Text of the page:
by / November 9th, 2015 /

Pugwash – Play This Intimately (As If Among Friends)

 1/5 Rating

(Omnivore Recordings)

I once berated Jenn Gannon for not liking Pugwash, arguing that you might as well say you don’t like puppies. My point was that enjoying a band whose blood type is Pop Perfection should be about as effortless as smiling at shots of a Labrador pup bounding through knots of bog roll. With the US starting to take notice (where Omnivore Recordings have released this new 12-song collection), I’ll humbly accept victory on this one.

My stance remains steadfast having rotated this sparkling new offering from the Drimnagh stalwarts who find it impossible to write a tune without an adamantine whistle-friendly melody. Play This Intimately… may bear instructions for small settings but there is nothing sedate about thumping opener ‘Kicking and Screaming’ or the beefy goodtime cheese of ‘Hung Myself Out To Dry’ (featuring regular mucker Neil Hannon on the ivories) and its sumptuous hook. The George Harrison sway of ‘Lucky In Every Way’ talks of falling down (a regular Thomas Walsh motif) and “trembling” as it buries itself in your ear, before Lady Luck arrives to save the day. ‘Oh Happy Days’ shuffles along briskly on a sweet acoustic groove with XTC’s Andy Partridge and some guy called Ray Davies providing backing vocals. There’s even space for a bit of spicy bossa nova on ‘Clouds’.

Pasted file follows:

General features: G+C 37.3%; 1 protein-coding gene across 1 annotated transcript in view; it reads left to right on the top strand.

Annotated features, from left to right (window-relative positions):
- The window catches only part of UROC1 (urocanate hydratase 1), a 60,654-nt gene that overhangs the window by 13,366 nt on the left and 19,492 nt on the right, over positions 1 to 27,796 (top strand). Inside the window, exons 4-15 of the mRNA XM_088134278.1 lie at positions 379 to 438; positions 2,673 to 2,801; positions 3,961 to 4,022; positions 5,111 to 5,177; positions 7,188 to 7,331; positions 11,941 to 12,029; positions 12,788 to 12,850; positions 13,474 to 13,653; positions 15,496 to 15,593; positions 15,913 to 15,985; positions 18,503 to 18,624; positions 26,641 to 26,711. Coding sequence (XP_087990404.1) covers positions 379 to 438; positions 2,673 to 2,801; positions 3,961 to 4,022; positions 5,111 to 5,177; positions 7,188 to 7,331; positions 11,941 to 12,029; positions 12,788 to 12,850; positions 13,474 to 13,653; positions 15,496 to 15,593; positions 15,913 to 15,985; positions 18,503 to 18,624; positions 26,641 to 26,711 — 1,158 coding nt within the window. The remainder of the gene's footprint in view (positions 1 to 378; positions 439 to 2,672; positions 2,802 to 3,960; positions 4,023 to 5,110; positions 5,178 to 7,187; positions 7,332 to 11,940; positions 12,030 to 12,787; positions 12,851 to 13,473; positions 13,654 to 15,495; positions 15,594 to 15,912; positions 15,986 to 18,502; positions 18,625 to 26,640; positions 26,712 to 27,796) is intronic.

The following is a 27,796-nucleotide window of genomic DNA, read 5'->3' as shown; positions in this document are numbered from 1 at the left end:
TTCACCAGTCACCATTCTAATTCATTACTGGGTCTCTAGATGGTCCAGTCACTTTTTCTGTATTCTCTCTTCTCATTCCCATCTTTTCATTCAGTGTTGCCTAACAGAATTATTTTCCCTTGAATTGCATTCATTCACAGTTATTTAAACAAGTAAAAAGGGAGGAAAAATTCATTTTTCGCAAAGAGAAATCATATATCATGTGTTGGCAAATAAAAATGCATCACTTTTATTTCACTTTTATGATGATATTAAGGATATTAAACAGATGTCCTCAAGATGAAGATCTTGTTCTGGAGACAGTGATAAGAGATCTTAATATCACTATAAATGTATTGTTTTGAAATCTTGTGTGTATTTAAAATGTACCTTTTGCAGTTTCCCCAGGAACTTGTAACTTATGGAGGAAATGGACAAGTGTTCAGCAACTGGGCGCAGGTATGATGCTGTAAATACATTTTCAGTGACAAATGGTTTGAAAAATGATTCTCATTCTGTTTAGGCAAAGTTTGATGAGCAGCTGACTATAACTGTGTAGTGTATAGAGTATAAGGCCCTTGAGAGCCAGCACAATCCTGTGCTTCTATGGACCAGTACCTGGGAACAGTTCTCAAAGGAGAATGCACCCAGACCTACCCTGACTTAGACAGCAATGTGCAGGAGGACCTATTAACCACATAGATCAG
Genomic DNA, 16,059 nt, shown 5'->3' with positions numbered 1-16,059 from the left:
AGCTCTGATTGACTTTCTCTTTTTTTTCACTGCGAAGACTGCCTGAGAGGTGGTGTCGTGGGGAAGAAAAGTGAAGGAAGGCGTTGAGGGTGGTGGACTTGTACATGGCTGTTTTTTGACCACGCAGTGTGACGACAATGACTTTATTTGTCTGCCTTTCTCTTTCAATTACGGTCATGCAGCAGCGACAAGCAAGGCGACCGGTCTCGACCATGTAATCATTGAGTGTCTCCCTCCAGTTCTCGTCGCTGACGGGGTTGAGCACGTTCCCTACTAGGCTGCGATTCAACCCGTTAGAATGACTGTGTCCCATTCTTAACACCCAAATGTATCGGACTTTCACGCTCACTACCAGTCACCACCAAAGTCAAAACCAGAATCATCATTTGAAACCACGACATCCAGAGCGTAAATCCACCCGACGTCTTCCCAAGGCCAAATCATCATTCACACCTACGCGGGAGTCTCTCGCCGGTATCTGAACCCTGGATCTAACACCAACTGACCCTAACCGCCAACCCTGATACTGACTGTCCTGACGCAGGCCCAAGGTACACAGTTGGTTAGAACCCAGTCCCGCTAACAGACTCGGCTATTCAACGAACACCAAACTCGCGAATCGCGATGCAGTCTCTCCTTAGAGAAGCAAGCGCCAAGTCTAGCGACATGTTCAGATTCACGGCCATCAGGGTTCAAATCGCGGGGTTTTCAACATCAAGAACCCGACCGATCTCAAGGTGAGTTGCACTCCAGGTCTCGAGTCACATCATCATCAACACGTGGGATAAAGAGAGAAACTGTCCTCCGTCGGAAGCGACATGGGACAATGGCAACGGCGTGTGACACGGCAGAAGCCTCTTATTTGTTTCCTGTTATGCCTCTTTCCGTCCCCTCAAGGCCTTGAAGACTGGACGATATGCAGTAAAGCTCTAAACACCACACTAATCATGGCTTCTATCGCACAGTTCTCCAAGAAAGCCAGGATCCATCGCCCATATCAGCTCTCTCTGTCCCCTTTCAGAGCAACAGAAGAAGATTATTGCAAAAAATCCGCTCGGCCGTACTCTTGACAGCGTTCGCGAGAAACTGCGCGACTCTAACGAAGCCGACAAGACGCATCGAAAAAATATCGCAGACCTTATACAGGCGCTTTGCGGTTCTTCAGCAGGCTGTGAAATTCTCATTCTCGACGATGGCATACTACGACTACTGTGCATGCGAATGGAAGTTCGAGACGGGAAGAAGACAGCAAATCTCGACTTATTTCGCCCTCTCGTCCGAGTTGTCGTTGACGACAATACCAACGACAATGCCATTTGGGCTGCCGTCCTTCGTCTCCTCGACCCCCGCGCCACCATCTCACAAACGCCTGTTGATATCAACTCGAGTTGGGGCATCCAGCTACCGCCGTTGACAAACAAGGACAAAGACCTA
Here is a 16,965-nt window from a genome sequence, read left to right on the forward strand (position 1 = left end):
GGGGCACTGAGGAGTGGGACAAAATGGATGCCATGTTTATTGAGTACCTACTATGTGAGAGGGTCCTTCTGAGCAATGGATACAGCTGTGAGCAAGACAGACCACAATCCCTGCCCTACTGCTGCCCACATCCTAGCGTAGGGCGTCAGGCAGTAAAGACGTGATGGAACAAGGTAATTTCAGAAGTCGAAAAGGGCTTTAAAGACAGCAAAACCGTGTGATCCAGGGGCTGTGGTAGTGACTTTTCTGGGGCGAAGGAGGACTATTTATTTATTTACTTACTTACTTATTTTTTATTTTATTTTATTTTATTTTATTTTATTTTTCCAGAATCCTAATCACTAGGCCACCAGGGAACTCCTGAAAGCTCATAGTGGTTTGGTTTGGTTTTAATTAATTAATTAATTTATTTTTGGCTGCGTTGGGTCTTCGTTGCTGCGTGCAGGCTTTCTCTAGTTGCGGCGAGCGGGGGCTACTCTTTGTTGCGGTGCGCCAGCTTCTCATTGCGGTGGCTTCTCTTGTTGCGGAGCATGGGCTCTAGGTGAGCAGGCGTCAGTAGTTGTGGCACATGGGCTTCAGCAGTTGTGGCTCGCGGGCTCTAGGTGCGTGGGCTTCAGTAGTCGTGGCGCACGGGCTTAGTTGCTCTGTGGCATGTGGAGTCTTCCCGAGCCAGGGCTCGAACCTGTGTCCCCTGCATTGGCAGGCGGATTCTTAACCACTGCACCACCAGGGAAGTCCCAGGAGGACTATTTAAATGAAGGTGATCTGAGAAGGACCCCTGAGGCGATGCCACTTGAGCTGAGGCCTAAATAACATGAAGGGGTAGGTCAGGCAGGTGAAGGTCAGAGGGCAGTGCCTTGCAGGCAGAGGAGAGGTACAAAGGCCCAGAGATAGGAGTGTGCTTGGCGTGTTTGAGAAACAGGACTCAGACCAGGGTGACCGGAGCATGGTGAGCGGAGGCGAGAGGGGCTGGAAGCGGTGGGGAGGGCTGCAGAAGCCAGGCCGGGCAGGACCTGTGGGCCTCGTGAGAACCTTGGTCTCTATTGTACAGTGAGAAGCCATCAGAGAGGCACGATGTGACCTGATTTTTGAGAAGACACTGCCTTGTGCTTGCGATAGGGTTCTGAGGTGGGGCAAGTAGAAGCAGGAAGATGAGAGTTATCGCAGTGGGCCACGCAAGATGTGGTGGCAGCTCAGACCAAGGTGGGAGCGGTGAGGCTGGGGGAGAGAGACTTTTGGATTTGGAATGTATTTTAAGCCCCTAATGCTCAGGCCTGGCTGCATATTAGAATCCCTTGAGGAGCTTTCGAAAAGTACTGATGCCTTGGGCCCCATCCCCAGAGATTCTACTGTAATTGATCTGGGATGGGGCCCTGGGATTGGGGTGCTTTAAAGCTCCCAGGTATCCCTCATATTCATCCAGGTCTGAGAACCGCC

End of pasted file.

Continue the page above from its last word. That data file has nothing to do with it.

Readers of a certain age will remember the indelible mark left on our childhoods by kids-show theme tunes from the seventies and eighties. Back then, students of pop’s many guises, under the tutelage of finely crafted guitar-and-piano wonders by The Beatles, The Kinks, Beach Boys or ELO, crafted canny and catchy ditties that were full of primary-coloured glee and hooky structure. Think Benni Lees’ perky intros for Pigeon Street and Rub-A-Dub-Dub, or Johnny Hawksworth’s punk ho-down that preluded every episode of Roobarb and Custard. Listening to Play This Intimately…, it occurs to you that the moxie and inspiration of those days is not dead. It’s still alive in people like Walsh, Tosh Flood and the rest of Pugwash. The late George Byrne, legendary Dublin rock scribe and longtime friend of these national treasures, would be very proud. We certainly are.

Follow Hilary A. White on Twitter – @HAWhiteK

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